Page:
Dividend stocks often form the foundation of the greatest retirement portfolios. Unfortunately, no two are created equally.This means time and care must be put in to weed out the bad seeds.
Finding the right dividend stocks is especially important for wealthy investors, who can often live comfortably off of the dividend income generated by their core investments. Ideally, the rich want the highest-yielding dividend stocks possible, while minimizing risk.
With this in mind, we asked three of our Foolish contributors to offer their suggestions for a high-yield dividend stock that wealthy investors should consider buying. Making the cut were automaker Ford Motor (NYSE:F), non-traditional real estate investment trust STAG Industrial (NYSE:STAG), and communications giant Qualcomm (NASDAQ:QCOM).
A dividend with the pedal to the metal
Sean Williams (Ford Motor): If wealthy investors are looking for a safe high-yield stock to consider for the long-term, my suggestion would be to take a closer look at domestic automaker Ford, which is currently yielding just shy of 5%.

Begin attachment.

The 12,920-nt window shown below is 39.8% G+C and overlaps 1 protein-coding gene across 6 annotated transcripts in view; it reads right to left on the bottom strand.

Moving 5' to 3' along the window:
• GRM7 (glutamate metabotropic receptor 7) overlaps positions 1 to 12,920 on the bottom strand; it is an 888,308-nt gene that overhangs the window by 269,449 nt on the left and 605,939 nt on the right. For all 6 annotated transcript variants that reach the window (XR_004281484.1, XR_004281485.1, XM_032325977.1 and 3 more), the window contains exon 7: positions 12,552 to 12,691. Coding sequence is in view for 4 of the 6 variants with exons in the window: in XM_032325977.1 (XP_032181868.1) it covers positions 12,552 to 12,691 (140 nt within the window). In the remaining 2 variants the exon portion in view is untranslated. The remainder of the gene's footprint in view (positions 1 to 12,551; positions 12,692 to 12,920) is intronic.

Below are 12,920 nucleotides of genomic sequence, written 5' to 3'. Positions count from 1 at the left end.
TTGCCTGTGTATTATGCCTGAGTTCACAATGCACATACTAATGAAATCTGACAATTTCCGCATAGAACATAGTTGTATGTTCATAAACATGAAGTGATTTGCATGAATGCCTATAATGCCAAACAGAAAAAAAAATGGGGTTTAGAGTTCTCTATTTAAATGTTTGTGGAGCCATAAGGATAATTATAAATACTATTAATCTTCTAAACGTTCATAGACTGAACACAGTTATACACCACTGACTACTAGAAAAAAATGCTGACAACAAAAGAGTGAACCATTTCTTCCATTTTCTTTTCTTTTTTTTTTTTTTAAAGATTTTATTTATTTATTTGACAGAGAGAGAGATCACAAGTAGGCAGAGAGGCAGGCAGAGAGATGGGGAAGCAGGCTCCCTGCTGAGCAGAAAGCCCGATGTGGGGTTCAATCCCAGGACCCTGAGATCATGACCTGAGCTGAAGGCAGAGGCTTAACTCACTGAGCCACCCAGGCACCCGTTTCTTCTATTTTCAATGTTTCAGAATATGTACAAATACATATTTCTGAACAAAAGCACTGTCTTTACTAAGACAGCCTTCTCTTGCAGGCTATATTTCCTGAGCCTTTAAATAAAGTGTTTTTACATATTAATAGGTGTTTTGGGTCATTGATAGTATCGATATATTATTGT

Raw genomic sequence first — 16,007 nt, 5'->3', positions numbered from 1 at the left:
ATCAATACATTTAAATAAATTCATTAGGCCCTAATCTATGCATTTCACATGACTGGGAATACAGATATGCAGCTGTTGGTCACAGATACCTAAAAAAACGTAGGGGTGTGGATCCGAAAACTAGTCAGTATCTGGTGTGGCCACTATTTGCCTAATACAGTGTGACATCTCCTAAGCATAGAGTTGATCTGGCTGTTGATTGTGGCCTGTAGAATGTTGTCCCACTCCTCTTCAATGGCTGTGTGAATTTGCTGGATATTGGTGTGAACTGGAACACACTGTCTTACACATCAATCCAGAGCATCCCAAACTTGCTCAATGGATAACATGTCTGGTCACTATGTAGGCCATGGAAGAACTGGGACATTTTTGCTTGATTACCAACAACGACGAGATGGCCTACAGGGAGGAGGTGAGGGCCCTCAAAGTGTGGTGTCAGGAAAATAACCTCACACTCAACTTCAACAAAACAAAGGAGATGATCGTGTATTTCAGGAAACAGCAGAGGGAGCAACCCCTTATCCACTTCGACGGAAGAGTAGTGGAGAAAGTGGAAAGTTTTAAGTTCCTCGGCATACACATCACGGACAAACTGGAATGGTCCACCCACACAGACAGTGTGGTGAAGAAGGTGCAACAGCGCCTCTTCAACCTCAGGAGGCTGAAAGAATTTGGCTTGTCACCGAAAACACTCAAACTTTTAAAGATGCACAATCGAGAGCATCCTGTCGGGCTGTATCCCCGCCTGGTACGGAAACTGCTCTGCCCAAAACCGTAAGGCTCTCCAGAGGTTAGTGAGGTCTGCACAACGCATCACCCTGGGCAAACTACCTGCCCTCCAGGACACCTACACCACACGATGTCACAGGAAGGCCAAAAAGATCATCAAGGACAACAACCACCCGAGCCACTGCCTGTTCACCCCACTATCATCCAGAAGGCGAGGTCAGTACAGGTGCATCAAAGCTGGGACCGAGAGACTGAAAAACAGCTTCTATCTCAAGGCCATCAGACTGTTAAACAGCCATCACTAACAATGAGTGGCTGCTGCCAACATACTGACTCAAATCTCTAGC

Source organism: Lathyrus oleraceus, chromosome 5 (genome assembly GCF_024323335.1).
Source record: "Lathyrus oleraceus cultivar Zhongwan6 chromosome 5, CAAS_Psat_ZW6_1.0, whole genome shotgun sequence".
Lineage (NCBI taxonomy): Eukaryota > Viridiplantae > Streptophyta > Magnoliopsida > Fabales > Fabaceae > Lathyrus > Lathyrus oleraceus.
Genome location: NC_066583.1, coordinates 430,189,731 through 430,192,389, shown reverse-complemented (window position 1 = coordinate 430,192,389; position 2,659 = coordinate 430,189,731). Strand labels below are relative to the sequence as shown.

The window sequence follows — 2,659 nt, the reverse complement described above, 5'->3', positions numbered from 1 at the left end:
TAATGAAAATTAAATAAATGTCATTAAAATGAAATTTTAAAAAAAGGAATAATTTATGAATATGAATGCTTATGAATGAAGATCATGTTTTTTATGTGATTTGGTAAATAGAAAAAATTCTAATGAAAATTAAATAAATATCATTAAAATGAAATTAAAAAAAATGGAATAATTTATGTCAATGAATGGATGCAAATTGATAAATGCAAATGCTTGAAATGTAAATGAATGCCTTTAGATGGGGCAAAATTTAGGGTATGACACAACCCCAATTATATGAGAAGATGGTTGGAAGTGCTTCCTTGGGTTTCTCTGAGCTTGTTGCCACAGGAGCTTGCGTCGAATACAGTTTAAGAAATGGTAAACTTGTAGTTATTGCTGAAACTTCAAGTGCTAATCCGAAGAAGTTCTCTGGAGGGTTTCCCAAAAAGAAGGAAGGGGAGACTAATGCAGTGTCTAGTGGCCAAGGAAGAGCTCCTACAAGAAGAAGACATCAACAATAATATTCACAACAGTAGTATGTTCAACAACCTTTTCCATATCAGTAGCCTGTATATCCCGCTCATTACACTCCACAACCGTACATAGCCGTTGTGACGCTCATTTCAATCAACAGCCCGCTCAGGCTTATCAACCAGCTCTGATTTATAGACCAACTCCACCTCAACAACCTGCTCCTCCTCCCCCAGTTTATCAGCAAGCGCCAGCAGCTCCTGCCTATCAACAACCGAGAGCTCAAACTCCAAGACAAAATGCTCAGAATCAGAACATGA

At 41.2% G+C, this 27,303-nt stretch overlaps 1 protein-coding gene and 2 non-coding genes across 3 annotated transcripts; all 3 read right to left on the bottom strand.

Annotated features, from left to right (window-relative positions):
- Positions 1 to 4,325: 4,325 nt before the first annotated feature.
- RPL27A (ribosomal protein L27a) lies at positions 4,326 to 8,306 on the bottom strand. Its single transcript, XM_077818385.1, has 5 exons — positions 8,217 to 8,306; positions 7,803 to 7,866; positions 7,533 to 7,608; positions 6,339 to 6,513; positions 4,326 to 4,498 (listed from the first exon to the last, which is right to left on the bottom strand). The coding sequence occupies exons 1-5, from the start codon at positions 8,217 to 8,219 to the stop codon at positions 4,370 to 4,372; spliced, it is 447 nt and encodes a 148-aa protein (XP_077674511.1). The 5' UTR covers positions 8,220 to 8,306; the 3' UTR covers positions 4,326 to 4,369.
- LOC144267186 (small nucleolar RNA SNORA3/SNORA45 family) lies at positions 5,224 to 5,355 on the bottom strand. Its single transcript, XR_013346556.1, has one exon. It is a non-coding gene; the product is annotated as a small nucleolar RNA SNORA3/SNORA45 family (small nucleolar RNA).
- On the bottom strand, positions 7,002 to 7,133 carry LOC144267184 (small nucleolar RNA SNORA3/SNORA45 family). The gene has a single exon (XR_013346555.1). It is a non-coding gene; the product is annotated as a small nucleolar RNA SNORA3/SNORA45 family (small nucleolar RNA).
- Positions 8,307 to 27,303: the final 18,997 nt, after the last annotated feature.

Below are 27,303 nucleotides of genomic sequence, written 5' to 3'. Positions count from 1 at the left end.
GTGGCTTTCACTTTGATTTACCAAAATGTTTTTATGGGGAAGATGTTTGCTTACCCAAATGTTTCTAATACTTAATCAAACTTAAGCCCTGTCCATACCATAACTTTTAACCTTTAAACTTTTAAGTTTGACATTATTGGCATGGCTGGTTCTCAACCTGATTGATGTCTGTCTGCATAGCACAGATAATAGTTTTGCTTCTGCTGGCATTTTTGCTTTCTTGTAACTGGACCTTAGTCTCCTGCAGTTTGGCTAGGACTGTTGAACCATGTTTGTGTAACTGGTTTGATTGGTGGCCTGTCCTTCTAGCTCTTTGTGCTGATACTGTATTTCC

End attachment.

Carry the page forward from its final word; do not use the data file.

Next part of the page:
Like all companies, Ford isn't without its risks. Easily the two biggest concerns in the near- and intermediate-term for investors are the possibility of rising interest rates -- higher rates on auto loans could push certain buyers out of the new car market and coerce them to keep their current vehicle, or buy used – and the expectation of U.S. auto sales peaking. However, I'd consider both of these concerns to be minor at best.
Easily the biggest growth opportunity for Ford is China, the largest auto market in the world. Last year, Ford wound up selling a record 1.27 million vehicles in China, a 14% increase from the previous year. Of particular interest was the 180% annual surge in Lincoln sales to 32,558 vehicles. The success of Lincoln is what coerced the company to recently announce that it plans to start making the brand in China beginning in 2019. China's burgeoning middle-class, rapid GDP growth rate, and expanding dealer network should continue to give Ford a path toward more market share in China.